Midwest Real Estate News each year inducts a new class into its Midwest Commercial Real Estate Hall of Fame. We are also running profiles of these numbers online. Today, we focus on the career of Ron Goldstone, executive vice president with the Southfield, Michigan, office of NAI Farbman.
After graduating from the University of Michigan in 1986, Ron Goldstone joined NAI Farbman and began his commercial real estate career. Now with more than 33 years notched at NAI Farbman, Goldstone specializes in creative solutions to challenged retail real estate, from repositioning shopping centers to creative reuses of vacant mid- and big-box retail developments.
One of Goldman’s first career highlights was representing Extended Stay America on the acquisition of more than 20 prime commercial hotel sites throughout the state of Michigan. Goldstone also represented the consortium that acquired Mervyn’s California from Target Corporation. He valued the 12 Michigan assets, totaling more than 1 million square feet, prior to their successful acquisition.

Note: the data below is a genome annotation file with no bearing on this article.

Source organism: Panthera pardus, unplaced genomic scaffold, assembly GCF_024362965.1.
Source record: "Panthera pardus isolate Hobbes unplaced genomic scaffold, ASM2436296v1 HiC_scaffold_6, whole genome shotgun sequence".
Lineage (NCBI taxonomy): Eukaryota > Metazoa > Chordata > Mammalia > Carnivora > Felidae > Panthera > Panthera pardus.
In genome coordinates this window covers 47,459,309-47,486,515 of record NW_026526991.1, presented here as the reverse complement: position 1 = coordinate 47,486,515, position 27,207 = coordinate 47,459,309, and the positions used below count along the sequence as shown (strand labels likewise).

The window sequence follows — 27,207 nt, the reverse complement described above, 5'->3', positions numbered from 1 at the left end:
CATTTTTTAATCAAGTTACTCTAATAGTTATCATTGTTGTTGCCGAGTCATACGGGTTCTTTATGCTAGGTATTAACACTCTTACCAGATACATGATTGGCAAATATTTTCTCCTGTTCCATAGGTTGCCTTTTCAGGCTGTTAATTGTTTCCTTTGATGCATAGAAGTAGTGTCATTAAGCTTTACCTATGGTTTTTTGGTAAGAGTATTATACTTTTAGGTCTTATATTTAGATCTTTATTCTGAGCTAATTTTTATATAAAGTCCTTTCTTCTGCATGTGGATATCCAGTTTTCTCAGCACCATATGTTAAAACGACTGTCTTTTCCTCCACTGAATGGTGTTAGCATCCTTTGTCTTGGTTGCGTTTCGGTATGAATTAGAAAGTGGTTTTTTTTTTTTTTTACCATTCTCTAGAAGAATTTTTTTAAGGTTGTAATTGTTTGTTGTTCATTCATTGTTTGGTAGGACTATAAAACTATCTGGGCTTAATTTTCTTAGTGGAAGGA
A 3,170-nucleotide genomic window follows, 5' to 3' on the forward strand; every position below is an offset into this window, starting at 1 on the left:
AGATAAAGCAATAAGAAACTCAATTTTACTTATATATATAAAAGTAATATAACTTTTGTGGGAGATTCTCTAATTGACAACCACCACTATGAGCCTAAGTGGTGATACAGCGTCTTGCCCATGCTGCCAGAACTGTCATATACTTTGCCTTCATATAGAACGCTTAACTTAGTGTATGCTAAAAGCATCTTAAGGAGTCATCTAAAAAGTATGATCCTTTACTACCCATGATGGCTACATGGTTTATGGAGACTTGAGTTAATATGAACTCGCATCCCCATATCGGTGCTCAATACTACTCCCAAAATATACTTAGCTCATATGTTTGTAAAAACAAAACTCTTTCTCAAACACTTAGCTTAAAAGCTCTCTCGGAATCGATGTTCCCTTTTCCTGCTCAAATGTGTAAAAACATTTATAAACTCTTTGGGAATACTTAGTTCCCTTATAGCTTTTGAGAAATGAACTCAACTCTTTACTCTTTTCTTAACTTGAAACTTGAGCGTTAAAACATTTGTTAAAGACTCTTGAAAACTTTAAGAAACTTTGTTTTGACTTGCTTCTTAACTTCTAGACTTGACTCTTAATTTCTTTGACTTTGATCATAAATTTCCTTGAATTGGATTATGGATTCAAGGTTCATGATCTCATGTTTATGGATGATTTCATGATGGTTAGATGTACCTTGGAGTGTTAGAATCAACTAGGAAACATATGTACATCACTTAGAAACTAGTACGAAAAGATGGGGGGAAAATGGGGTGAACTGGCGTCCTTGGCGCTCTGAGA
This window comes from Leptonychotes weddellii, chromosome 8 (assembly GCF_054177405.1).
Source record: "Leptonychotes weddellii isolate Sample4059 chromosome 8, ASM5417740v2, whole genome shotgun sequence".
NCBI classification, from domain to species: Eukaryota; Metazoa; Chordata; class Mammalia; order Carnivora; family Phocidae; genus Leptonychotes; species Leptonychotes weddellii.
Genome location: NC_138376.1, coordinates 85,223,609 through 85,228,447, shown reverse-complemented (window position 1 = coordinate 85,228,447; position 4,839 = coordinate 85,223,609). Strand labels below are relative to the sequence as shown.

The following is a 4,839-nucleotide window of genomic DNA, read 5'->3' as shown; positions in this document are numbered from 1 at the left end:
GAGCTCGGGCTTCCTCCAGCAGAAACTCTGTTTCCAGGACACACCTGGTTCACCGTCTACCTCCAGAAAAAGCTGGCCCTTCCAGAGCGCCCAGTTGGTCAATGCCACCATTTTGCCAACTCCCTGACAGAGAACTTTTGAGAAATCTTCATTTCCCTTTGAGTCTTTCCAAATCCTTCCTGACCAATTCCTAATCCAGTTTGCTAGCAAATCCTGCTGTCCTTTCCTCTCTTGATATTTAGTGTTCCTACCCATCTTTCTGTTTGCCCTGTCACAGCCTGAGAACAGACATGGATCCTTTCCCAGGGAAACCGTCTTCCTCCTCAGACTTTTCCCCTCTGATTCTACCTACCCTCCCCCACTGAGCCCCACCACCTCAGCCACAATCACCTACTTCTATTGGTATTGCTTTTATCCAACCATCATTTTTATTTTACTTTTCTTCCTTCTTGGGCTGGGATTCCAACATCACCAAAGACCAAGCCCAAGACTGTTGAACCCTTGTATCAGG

Upon getting engaged in the repositioning, Goldstone structed multiple leases with national retailers including Big Lots, Burlington Coat Factory, Buy Buy Baby and many others, then represented them on the single- or multi-tenant net lease dispositions.
“Today more than ever, with the rapidly changing consumer spending habits, we have an abundance of surplus mid- and big-box retail throughout the country,” Goldstone said. “The greatest challenge I have had to endure is that while some communities understand this structural shift on retail creating a surplus of available boxes, others tend to be lost and are reciting zoning ordinances that were written before there was the Internet. Subsequently, many opportunities are lost chasing retailers that will never materialize.”
“I feel that my drive, loyalty and never-give-up mentality has been the key to my success in the real estate business. Never give up! I have always joked with colleagues that I have made a career in this challenging business by not accepting the word ‘no,’” Goldstone said.